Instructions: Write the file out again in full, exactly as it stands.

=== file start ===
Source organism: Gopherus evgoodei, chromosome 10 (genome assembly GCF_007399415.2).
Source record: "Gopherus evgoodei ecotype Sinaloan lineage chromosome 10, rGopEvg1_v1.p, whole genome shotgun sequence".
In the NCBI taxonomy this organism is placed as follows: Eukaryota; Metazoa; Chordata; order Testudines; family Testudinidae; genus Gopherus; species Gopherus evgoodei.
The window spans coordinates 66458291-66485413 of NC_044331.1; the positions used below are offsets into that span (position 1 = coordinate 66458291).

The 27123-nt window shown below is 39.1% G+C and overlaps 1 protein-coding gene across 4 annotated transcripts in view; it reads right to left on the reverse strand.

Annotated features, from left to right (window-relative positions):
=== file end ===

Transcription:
Source organism: Gopherus evgoodei, chromosome 10 (genome assembly GCF_007399415.2).
Source record: "Gopherus evgoodei ecotype Sinaloan lineage chromosome 10, rGopEvg1_v1.p, whole genome shotgun sequence".
In the NCBI taxonomy this organism is placed as follows: Eukaryota; Metazoa; Chordata; order Testudines; family Testudinidae; genus Gopherus; species Gopherus evgoodei.
The window spans coordinates 66458291-66485413 of NC_044331.1; the positions used below are offsets into that span (position 1 = coordinate 66458291).

The 27123-nt window shown below is 39.1% G+C and overlaps 1 protein-coding gene across 4 annotated transcripts in view; it reads right to left on the reverse strand.

Annotated features, from left to right (window-relative positions):